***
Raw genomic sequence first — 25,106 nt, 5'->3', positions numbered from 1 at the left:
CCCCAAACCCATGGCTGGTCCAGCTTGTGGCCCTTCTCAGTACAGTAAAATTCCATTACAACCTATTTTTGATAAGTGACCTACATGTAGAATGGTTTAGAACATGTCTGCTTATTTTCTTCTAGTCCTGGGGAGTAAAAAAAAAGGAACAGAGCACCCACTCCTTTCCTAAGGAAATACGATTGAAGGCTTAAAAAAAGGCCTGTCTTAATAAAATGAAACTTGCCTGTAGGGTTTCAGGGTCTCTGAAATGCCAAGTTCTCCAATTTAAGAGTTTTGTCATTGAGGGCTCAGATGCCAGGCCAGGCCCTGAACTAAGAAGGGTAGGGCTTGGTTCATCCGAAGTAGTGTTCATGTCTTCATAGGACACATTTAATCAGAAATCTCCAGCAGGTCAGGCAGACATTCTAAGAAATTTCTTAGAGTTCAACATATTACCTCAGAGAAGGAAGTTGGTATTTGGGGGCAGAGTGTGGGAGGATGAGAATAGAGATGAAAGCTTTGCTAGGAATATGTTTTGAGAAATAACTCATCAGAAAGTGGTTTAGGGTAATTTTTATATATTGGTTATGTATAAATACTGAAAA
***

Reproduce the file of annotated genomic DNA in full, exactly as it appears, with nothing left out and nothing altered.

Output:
Raw genomic sequence first — 25,106 nt, 5'->3', positions numbered from 1 at the left:
CCCCAAACCCATGGCTGGTCCAGCTTGTGGCCCTTCTCAGTACAGTAAAATTCCATTACAACCTATTTTTGATAAGTGACCTACATGTAGAATGGTTTAGAACATGTCTGCTTATTTTCTTCTAGTCCTGGGGAGTAAAAAAAAAGGAACAGAGCACCCACTCCTTTCCTAAGGAAATACGATTGAAGGCTTAAAAAAAGGCCTGTCTTAATAAAATGAAACTTGCCTGTAGGGTTTCAGGGTCTCTGAAATGCCAAGTTCTCCAATTTAAGAGTTTTGTCATTGAGGGCTCAGATGCCAGGCCAGGCCCTGAACTAAGAAGGGTAGGGCTTGGTTCATCCGAAGTAGTGTTCATGTCTTCATAGGACACATTTAATCAGAAATCTCCAGCAGGTCAGGCAGACATTCTAAGAAATTTCTTAGAGTTCAACATATTACCTCAGAGAAGGAAGTTGGTATTTGGGGGCAGAGTGTGGGAGGATGAGAATAGAGATGAAAGCTTTGCTAGGAATATGTTTTGAGAAATAACTCATCAGAAAGTGGTTTAGGGTAATTTTTATATATTGGTTATGTATAAATACTGAAAA